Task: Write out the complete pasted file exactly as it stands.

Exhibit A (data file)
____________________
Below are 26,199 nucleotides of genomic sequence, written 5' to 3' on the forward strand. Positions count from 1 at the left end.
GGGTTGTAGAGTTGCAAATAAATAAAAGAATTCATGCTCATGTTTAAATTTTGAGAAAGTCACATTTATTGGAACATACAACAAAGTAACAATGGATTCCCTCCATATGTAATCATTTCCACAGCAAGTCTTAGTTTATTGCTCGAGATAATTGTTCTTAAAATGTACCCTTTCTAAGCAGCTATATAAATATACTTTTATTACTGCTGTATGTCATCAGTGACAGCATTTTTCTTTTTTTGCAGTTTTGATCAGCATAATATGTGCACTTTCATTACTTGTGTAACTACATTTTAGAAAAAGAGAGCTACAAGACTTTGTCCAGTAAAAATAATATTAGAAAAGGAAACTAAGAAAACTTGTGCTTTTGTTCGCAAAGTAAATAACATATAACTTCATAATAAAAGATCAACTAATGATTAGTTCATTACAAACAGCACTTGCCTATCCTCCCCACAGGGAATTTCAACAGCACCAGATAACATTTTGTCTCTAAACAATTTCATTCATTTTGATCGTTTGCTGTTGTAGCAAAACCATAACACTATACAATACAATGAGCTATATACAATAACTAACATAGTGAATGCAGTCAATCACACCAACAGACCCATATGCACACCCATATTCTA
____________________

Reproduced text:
Below are 26,199 nucleotides of genomic sequence, written 5' to 3' on the forward strand. Positions count from 1 at the left end.
GGGTTGTAGAGTTGCAAATAAATAAAAGAATTCATGCTCATGTTTAAATTTTGAGAAAGTCACATTTATTGGAACATACAACAAAGTAACAATGGATTCCCTCCATATGTAATCATTTCCACAGCAAGTCTTAGTTTATTGCTCGAGATAATTGTTCTTAAAATGTACCCTTTCTAAGCAGCTATATAAATATACTTTTATTACTGCTGTATGTCATCAGTGACAGCATTTTTCTTTTTTTGCAGTTTTGATCAGCATAATATGTGCACTTTCATTACTTGTGTAACTACATTTTAGAAAAAGAGAGCTACAAGACTTTGTCCAGTAAAAATAATATTAGAAAAGGAAACTAAGAAAACTTGTGCTTTTGTTCGCAAAGTAAATAACATATAACTTCATAATAAAAGATCAACTAATGATTAGTTCATTACAAACAGCACTTGCCTATCCTCCCCACAGGGAATTTCAACAGCACCAGATAACATTTTGTCTCTAAACAATTTCATTCATTTTGATCGTTTGCTGTTGTAGCAAAACCATAACACTATACAATACAATGAGCTATATACAATAACTAACATAGTGAATGCAGTCAATCACACCAACAGACCCATATGCACACCCATATTCTA